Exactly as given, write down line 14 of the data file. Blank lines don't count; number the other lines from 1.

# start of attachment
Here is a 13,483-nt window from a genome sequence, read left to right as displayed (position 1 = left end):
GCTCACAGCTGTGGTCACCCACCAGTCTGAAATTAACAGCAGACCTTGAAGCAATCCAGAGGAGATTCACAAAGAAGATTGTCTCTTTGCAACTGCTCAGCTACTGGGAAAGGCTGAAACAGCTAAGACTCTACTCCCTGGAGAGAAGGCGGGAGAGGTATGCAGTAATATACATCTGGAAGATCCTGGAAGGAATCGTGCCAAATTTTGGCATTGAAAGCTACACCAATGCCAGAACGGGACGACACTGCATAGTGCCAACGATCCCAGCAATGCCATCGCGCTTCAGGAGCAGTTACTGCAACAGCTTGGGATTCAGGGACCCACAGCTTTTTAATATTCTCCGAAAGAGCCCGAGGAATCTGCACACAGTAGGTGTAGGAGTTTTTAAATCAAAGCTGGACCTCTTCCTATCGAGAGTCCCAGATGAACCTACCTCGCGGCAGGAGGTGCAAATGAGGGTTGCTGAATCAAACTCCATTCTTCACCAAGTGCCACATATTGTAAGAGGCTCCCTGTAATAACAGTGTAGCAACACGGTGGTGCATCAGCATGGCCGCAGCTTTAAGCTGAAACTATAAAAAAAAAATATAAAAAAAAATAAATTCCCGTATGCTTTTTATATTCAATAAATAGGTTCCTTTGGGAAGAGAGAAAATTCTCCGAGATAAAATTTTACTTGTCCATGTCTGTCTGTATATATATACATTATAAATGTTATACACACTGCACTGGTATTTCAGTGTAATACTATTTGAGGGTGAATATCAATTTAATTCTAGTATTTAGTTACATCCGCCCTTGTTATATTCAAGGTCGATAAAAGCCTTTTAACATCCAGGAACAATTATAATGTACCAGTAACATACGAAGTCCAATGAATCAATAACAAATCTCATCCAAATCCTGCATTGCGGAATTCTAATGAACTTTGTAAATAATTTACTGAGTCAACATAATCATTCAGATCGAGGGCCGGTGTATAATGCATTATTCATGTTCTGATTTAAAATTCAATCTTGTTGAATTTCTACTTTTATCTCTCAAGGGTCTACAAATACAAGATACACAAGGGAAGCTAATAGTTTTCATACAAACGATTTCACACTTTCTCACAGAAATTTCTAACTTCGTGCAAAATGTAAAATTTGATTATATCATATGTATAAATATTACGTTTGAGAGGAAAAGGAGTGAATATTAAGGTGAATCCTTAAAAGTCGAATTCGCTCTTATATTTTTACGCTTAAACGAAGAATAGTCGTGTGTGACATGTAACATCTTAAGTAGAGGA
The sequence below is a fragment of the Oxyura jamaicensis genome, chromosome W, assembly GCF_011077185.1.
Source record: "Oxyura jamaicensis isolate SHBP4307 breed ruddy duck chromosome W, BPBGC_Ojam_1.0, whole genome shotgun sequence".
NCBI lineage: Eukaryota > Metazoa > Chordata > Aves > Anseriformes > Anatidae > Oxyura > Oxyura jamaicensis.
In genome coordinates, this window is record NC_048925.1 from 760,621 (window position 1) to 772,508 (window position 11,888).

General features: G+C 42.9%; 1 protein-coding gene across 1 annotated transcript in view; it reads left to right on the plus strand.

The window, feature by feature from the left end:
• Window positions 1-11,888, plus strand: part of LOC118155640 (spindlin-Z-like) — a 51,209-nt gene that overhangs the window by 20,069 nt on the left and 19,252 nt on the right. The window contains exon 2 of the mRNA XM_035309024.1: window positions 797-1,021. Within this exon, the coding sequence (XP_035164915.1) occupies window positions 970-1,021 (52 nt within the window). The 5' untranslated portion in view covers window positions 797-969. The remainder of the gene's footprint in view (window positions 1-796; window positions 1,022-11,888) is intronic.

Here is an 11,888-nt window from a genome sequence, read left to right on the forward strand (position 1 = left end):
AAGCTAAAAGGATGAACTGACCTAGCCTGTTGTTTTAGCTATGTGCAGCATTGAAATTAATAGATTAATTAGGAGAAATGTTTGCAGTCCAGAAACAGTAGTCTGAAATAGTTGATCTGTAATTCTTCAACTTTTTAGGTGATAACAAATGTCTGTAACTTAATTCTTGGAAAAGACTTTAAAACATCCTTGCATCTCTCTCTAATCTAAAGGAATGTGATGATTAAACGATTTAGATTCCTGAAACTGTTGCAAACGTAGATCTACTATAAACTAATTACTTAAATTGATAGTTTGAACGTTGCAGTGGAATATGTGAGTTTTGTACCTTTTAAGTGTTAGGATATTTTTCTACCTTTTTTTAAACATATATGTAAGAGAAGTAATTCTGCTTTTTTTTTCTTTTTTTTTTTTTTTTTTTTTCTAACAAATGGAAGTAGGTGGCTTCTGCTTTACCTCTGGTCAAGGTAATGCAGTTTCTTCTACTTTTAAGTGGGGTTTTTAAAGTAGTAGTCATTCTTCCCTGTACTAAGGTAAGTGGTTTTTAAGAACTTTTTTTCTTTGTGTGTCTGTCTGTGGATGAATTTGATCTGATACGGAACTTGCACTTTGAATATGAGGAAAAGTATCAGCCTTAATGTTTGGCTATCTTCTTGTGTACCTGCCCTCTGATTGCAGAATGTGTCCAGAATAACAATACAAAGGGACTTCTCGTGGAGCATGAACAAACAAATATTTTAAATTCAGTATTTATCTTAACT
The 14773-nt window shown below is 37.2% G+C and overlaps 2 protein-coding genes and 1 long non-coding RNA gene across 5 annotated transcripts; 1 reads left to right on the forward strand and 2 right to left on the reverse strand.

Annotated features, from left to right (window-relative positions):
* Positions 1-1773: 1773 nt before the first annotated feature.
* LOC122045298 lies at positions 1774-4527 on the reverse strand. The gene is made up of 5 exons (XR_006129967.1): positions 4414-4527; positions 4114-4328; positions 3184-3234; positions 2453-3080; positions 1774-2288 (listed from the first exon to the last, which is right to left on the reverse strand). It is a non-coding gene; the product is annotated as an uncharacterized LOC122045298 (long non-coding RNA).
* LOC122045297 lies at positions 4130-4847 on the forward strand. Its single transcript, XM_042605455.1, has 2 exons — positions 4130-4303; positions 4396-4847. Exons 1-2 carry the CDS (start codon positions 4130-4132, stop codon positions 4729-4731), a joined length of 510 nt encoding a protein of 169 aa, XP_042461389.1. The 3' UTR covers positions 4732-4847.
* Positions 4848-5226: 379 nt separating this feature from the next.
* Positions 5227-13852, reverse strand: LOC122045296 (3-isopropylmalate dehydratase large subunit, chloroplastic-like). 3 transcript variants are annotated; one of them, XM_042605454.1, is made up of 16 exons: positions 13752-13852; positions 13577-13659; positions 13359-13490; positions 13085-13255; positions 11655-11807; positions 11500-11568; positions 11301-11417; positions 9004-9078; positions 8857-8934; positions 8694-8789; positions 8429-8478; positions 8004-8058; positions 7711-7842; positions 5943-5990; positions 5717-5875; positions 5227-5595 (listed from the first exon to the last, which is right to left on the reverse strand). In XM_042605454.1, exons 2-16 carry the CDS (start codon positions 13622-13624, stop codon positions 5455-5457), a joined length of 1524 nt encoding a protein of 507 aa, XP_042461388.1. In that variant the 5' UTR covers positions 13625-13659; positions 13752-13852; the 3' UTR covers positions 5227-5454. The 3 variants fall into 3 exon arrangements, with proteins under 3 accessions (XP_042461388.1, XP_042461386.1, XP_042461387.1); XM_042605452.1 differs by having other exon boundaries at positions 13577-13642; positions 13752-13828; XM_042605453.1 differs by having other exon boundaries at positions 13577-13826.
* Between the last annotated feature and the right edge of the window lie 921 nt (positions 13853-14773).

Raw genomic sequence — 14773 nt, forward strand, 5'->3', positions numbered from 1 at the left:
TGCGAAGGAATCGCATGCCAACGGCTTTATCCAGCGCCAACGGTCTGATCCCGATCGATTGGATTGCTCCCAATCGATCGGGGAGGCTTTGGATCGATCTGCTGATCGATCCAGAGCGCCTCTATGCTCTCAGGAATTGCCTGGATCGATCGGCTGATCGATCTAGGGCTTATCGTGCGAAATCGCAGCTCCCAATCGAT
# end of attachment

* Positions 1-1773: 1773 nt before the first annotated feature.